Truth in advertising: I have a stake in this, sort of. Years ago, a friend of mine had a spouse who commited suicide. On a variety of levels, it was extremely traumatic for family and friends, and it’s not something you fix from the command line or by writing better code. It’s permanent.

When things annoy me — which is more often than I’d like — I go walk in the woods. Fortunately for me, I live within walking distance of Henry Cowell Redwoods State Park, where I go to put things in perspective; 200-foot trees can do that. Linus, I know redwoods are native to northwestern Oregon, so a walk among the trees might be good idea before hitting the keyboard to vent. Or dive, since I know you’re a scuba diver (the Pacific is not far from Portland, if I remember correctly).

So Linus, and everyone else, it’s also good to take Mark Twain’s advice: “When angry count four; when very angry, swear.”

(Larry Cafiero is one of the founders of the Lindependence Project and develops business software at Redwood Digital Research, a consultancy that provides FOSS solutions in the small business and home office environment.)

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Eliminate DRM!

What I do

February 23, 2012 3 comments

Yesterday started out in uncharacteristically annoying fashion and, to be honest, I was counting on it to make a thrilling comeback to become a typically normal day sometime before mid-afternoon.

No such luck.

One of the several things that made it a day to shake one’s head at and try to forget as soon as it’s over is a form letter I got from the Linux Foundation rejecting my request to attend the Collaboration Summit. “If you would like us to reconsider our decision, please email us at and provide more specific details about your job function and why you would like to attend.”

Email? Oh, I’ll do one better, Linux Foundation.

In reality, Linux Foundation, if you think that there are others more worthy than me to attend the Collaboration Summit, I’m completely OK with that. Additionally, not going to the Collaboration Summit — as much as I’d like to attend — allows me to rearrange time that I can put toward attending another Linux event elsewhere in the country.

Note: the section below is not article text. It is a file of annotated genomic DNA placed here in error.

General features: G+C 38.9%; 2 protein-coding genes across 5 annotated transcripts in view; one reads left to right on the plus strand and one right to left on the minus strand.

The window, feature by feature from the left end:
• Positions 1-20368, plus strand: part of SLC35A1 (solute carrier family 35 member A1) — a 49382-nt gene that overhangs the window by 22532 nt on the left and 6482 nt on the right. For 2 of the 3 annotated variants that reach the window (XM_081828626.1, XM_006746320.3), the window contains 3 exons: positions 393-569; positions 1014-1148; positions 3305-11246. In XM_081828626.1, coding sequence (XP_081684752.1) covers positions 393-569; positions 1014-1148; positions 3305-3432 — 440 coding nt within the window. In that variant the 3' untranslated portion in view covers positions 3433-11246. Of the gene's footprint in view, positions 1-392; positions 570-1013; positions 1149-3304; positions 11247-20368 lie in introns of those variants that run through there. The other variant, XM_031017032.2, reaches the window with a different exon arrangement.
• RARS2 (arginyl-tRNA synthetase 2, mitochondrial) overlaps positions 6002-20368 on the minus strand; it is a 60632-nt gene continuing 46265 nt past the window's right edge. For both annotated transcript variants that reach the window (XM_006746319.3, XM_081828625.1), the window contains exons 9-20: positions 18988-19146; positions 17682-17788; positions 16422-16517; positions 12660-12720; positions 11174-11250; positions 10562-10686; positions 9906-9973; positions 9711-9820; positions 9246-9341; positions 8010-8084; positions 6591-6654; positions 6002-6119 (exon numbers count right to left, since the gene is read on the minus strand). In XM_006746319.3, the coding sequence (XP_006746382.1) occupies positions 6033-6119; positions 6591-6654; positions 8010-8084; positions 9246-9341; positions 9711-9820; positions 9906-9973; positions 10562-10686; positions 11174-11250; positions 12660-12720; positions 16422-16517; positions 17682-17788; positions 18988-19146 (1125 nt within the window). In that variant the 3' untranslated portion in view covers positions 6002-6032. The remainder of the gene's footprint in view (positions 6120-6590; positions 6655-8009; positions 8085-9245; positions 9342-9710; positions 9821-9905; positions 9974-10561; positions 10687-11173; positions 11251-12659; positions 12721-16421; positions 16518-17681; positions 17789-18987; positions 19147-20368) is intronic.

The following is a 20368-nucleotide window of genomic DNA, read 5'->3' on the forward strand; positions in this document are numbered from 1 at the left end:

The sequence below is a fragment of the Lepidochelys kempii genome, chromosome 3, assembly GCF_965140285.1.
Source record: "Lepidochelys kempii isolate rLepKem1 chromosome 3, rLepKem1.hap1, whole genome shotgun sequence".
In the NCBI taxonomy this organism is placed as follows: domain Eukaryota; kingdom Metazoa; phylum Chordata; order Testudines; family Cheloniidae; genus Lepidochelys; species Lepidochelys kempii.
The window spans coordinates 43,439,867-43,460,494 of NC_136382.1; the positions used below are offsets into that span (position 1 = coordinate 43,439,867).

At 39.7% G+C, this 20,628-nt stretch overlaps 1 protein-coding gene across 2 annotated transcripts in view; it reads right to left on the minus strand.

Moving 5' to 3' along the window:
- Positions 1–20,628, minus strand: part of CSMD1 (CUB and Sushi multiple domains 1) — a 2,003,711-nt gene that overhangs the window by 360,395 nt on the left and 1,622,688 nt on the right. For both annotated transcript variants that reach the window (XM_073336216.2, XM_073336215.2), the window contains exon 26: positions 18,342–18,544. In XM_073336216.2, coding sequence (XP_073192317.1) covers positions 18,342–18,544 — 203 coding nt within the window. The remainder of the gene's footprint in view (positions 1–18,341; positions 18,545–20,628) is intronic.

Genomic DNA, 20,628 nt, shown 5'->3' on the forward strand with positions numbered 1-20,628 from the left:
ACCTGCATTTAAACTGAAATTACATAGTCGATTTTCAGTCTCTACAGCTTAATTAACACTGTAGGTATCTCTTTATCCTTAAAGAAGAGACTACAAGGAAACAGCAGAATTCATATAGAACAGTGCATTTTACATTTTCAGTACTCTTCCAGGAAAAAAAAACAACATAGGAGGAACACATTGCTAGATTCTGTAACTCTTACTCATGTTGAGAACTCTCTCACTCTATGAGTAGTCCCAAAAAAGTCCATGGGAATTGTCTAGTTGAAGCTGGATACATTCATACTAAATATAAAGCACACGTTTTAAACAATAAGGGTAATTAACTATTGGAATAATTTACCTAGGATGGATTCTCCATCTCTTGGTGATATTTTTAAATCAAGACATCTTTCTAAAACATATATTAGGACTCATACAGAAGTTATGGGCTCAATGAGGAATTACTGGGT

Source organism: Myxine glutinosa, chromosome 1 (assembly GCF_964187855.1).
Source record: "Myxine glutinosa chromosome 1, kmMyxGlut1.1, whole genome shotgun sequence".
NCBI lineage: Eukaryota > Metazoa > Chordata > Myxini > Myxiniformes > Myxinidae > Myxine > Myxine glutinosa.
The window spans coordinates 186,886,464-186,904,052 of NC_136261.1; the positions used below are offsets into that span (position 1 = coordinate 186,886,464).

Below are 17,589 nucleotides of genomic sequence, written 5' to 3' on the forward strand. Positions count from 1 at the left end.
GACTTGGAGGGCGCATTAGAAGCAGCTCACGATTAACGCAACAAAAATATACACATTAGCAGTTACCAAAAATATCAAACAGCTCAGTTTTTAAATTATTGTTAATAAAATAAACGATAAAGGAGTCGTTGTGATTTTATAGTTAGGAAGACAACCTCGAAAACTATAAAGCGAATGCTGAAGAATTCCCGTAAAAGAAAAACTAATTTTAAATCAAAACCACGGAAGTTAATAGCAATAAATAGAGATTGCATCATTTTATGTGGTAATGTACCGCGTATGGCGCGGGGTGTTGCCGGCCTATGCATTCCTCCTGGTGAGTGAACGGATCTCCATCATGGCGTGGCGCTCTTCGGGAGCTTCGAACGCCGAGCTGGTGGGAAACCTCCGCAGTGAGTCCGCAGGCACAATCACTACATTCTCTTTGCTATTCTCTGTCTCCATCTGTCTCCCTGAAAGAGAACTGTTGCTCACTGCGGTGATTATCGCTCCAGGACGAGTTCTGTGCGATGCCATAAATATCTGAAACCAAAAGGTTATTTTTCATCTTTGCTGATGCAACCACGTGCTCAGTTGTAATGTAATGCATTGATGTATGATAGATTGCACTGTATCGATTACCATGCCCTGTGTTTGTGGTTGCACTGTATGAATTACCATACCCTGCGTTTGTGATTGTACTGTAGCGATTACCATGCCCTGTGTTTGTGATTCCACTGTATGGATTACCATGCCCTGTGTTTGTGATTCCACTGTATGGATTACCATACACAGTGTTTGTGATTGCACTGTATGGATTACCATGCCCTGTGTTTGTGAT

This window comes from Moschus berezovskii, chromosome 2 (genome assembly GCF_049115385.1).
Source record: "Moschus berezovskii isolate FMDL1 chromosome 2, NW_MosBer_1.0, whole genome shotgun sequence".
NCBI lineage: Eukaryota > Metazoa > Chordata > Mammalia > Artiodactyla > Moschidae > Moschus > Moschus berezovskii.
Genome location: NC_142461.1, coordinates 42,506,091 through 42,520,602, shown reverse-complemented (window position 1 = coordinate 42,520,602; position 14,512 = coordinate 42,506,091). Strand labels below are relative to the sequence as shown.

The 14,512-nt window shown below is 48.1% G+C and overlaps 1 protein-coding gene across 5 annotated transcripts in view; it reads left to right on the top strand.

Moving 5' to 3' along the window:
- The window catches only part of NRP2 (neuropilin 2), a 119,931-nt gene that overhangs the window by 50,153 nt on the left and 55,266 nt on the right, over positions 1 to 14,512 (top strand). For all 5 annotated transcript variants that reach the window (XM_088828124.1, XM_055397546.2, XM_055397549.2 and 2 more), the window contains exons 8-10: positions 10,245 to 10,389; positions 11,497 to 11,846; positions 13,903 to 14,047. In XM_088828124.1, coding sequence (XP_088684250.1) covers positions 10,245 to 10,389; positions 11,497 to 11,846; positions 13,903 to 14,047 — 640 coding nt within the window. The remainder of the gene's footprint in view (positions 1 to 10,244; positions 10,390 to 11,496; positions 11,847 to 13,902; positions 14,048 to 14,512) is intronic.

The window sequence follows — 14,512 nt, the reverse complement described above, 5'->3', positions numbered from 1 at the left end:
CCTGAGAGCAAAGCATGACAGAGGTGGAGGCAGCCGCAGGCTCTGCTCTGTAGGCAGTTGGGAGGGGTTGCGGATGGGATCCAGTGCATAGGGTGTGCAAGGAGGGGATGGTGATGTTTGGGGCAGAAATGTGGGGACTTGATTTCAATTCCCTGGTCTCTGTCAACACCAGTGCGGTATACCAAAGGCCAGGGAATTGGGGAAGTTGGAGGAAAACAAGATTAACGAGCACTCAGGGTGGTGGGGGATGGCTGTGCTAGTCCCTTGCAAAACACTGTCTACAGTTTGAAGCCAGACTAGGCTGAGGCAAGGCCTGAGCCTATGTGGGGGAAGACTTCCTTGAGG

But here’s why I think I should be allowed to attend the Collaboration Summit, and I’d be grateful if you’d keep this in mind for future applications for other Linux Foundation events.

I started using Linux in 2006 — the PowerPC version of Debian on an Indigo iMac G3 — while campaigning for Insurance Commissioner in California as the Green Party candidate. You can blame Cameron Spitzer, then the Greens’ IT guy, for showing me Linux and the Free/Open Source Software paradigm.

Since the end of that campaign where I just missed being elected by a paltry 47 percent of the electorate, I have been an advocate for Linux and FOSS. I formed the Cabrillo College GNU/Linux Users Group in 2007 while attending school there. In 2008, I organized an event called Lindependence in Felton, California, where the town had three opportunities in July of that year to try out Linux. We gave away 300 live CDs of various distros in the course of the month and we estimate that we could have converted between 30-40 people to the ranks of the Linux users.

The offshoot of Lindependence — the Felton Linux Users Group — thrives in our area, and is a regular attendee at farmers markets in the Santa Cruz County area, providing “organic software” free of proprietary additives and preservatives.

In 2009, I formed a partnership that became Redwood Digital Research, a consultancy providing Linux and FOSS solutions in the small business and home office environment. Our client roster is small — an asbestos abatement company, two restaurants, an electrical contractor and a grocery store — so we don’t pull in Gatesian or Jobsian numbers on our ledger. But we do OK.

There are other things I do on behalf of Linux: I’m the publicity co-chair for the Southern California Linux Expo, the largest community-run Linux show in the country. I held what others (not me) describe as a “leadership position” in the Fedora Project, including serving as an Ambassador mentor. These days, I primarily work with a distro called CrunchBang, a Debian derivative, which I find provides the best Linux experience for any user choosing to try it.

I also write this blog, “Larry the Free Software Guy,” and its distro-specific sibling, “Larry the CrunchBang Guy.” The former is commentary on FOSS issues of the day, written with what I hope is always a high degree of insight and humor.

That may not be enough, but that will have to do. I also have a family — my daughter, now 14, has been giving Linux presentations for two years as well — and a full-time job, so I make no apologies if this does not clear the proverbial high bar set for Collaboration Summit admission.

Again, I don’t mind if you want to give the pass to the summit to someone you think is more deserving — and there are thousands of folks out there in the FOSS world who are more deserving than me. I get that, and I would completely agree. But you should know that I’m not your standard-issue casual Linux user, either.

Oh, and one more thing, Linux Foundation: Thanks for all the great work you do.

[EPILOGUE: The address events@linuxfoundation.org -- which is included in the email sent with the rejection as a link at which to appeal the Linux Foundation's decision -- does not work, and I have the bounced e-mails to prove it. Is it events@linuxfoundation.COM maybe? Maybe.]

(Larry Cafiero is one of the founders of the Lindependence Project and develops business software at Redwood Digital Research, a consultancy that provides FOSS solutions in the small business and home office environment.)

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Eliminate DRM!